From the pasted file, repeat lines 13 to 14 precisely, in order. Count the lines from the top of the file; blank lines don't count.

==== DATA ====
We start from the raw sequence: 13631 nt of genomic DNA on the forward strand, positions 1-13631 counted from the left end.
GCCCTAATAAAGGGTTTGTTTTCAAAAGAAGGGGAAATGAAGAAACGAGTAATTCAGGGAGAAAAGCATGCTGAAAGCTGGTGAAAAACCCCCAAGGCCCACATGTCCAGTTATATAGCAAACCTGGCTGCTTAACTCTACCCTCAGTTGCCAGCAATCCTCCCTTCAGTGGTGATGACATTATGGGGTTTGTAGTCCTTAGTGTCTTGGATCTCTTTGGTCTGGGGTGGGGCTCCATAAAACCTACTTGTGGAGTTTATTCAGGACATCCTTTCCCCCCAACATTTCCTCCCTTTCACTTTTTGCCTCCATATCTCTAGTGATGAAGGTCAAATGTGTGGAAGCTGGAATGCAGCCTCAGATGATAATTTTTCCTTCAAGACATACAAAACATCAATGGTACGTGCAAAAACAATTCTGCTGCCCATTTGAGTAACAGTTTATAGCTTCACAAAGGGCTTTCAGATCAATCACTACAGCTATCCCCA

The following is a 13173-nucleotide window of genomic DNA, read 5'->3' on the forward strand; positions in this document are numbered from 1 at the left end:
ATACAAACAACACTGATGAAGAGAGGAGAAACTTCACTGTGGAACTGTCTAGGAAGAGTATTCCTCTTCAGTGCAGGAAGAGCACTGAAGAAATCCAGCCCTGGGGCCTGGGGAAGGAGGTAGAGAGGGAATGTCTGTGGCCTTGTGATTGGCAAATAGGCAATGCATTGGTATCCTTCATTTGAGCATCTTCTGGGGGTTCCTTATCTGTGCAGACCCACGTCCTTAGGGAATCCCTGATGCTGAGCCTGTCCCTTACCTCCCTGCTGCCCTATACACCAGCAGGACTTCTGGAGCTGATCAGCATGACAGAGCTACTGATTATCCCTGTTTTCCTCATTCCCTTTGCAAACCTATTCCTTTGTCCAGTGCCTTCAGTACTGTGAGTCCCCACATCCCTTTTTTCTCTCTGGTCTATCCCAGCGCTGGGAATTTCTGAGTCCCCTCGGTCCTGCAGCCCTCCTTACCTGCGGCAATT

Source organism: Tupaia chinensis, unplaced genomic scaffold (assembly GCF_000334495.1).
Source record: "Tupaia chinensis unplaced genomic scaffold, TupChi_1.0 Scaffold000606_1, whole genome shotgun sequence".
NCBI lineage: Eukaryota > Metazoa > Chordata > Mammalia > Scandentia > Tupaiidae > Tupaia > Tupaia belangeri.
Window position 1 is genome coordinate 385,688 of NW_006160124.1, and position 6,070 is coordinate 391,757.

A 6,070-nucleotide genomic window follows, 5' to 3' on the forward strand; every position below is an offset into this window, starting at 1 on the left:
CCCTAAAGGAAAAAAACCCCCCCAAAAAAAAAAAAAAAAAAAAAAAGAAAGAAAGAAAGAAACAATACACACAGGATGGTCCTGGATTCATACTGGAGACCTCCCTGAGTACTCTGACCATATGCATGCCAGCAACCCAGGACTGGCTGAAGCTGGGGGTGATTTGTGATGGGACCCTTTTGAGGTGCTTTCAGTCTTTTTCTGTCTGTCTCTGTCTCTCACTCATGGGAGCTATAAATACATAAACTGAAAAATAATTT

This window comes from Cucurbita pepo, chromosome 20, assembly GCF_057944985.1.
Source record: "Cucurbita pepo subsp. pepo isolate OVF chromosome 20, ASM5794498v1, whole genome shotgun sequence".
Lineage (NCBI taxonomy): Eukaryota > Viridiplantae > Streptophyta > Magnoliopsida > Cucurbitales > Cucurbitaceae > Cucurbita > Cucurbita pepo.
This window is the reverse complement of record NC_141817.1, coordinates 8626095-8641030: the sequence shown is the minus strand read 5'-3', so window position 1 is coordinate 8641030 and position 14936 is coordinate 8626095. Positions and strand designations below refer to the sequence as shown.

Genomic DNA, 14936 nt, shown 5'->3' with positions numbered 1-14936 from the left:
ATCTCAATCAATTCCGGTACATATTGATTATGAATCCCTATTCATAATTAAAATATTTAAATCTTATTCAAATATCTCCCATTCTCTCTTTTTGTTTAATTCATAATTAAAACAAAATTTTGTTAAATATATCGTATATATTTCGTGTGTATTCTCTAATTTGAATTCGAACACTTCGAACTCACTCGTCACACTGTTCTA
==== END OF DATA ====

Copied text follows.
Lineage (NCBI taxonomy): Eukaryota > Viridiplantae > Streptophyta > Magnoliopsida > Cucurbitales > Cucurbitaceae > Cucurbita > Cucurbita pepo.
This window is the reverse complement of record NC_141817.1, coordinates 8626095-8641030: the sequence shown is the minus strand read 5'-3', so window position 1 is coordinate 8641030 and position 14936 is coordinate 8626095. Positions and strand designations below refer to the sequence as shown.